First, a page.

The Infrastructure Investment and Jobs Act (IIJA), passed with bipartisan support in both the House and Senate and recently signed by President Biden, will help prepare the Nation and our city/metro economies for the 21st Century.
The $1.2 trillion package, including $550 billion of new spending over multiple years, was strongly supported by The U.S. Conference of Mayors through its bipartisan ARPA and Infrastructure Campaign, co-chaired by Conference President Dayton Mayor Nan Whaley and Conference Trustee Oklahoma City Mayor David Holt, and a letter signed by over 370 mayors – including Republicans, Democrats and independents from all 50 states and the District of Columbia.
Up to this point, U.S. infrastructure investments had fallen woefully short of our global competitors. Our infrastructure was deteriorating at an unacceptable rate, and we were failing to provide new technologies, in areas such as high-speed internet and clean energy, to all our citizens. The Covid-19 pandemic exacerbated these inadequacies; particularly hard-hit have been low- and moderate-income residents and minority communities.
Mayors have called for major federal investments in the nation’s infrastructure for years. The IIJA meets that call. The law includes new investments in roads and bridges ($110 billion), public transit ($39 billion), passenger rail ($66 billion), ports ($17 billion), airports ($25 billion), water systems ($55 billion), energy and power ($73 billion), and environmental remediation ($21 billion) – all essential for building a competitive, productive economy with good-paying jobs. These broad categories include funds for important Conference priorities such as electric charging stations ($7.5 billion), Brownfields ($1.5 billion), and the Energy Eﬀiciency Conservation Block Grant ($550 million).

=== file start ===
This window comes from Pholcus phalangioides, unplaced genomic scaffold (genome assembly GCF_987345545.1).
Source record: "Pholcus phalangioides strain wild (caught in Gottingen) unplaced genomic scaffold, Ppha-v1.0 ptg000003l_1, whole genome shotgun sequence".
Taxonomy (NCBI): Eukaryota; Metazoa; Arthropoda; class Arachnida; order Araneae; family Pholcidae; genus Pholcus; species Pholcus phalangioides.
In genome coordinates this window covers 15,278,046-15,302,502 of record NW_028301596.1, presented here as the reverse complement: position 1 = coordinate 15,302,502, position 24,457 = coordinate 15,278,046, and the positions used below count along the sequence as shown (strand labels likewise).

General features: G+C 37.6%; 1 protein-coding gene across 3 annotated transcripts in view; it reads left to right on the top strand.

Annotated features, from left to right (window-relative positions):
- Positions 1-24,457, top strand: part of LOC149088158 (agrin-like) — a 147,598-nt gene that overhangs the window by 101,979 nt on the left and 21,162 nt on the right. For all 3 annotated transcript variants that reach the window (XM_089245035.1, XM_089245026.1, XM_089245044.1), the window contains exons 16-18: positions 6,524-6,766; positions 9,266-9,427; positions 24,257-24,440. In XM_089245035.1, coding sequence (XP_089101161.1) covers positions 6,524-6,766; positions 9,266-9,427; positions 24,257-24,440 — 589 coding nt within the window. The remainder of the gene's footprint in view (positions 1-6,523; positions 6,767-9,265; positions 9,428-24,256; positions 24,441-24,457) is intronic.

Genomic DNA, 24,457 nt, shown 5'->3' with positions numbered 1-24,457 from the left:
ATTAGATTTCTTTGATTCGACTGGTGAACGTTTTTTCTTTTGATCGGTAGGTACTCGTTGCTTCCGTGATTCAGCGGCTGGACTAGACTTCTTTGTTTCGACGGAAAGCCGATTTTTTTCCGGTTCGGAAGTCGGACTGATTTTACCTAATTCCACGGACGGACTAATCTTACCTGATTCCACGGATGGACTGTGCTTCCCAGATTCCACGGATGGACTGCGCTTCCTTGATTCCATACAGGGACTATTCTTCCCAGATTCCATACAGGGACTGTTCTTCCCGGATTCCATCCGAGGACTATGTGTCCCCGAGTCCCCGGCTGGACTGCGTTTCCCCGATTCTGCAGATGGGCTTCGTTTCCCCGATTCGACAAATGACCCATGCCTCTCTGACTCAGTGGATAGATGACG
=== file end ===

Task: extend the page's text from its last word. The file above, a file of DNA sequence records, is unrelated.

It is significant that the IIJA introduces equity into federal infrastructure decisions, with programs to promote environmental justice for communities that too often have borne the brunt of pollution and disinvestment; and major investments in programs targeting racial inequities that have existed in transportation and other infrastructure investments. The new legislation supports equity goals long shared by the Conference and mayors throughout the nation.
Mayors understand the magnitude and impact of the IIJA. U.S. city/metros are the engines of our nation’s economy, accounting for over 90 percent of GDP and 88 percent of all jobs. Modern infrastructure is critical to city/metros’ ability to ensure the nation’s future economic growth, global competitiveness, and prosperity. With the IIJA, we will be better equipped to meet pressing challenges and achieve transformational changes.